It’s been a while since I have written about one of the most crucial elements of our salad growing operations, but yesterday, as I looked around me as we were packing the salad we had harvested earlier in the afternoon, it struck me just how much has changed in the last couple of years. All testament to the massive increases in our salad growing…
Now that we’ve got 4 microsites on board, the quantities of salad are reaching huge proportions. This year in June we hit our target of getting Hackney-grown salad into every one of our Box Scheme member’s bags, with salad left over to go to local restaurants. That was over 70kg of salad! It’s hard to imagine unless you’ve seen it. And we maintained that level of production for 6 weeks. Tuesdays have been full on days!
Packing the salad is probably the least appealing element in the process of getting the salad from plot to plate. It’s repetitive, attention to detail is vital at all times and, at the height of the growing season when you’ve got over 600 bags to pack at the end of a good day of harvesting, it can be a rather long session.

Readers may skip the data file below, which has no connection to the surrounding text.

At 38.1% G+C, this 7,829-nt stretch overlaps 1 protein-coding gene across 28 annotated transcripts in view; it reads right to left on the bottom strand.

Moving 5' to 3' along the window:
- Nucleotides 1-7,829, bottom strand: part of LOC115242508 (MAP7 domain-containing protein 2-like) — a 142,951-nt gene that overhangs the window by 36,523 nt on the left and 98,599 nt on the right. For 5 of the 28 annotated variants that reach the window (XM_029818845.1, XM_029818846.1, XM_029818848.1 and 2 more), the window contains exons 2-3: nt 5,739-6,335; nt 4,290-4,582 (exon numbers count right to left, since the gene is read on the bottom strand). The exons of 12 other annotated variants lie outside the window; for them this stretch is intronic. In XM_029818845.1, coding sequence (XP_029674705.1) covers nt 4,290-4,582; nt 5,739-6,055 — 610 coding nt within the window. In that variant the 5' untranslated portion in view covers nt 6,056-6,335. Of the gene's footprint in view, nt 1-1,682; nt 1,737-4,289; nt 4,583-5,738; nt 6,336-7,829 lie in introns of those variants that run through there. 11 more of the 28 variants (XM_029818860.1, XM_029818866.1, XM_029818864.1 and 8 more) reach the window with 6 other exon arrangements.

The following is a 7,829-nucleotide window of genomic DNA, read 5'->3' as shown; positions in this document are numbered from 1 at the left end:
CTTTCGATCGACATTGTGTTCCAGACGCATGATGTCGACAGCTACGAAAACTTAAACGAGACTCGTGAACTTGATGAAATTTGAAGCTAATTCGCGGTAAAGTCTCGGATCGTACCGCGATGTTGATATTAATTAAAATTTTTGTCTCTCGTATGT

But I think it can also be the most sociable time for the growers: the one time during the day that everyone – growers, apprentices and Patchwork Farmers – who have been out working their sites can get together. We use it as a time, not just to pack the salad, but to discuss what’s going on, how things are growing and how things are developing, as well as all manner of subjects…apprentice Jack has a wicked salad humour, frequently getting us all into fits of laughter with his salad related quips.
Having said this, it really puts your skills in multi-tasking to the test – can you chat whilst still stuffing a perfect mix of fresh fragile leaves into a bag? Can you chat while weighing up the bags or sealing them, so that you don’t get a mountain of stuffed bags piling up in front of you? And how about getting all those salad bags counted up and in the cold store before the evening runs away?
Here Ida leads us all in a mid-pack stretch, definitely a requirement after a long day’s work and an hour or two left of the pack!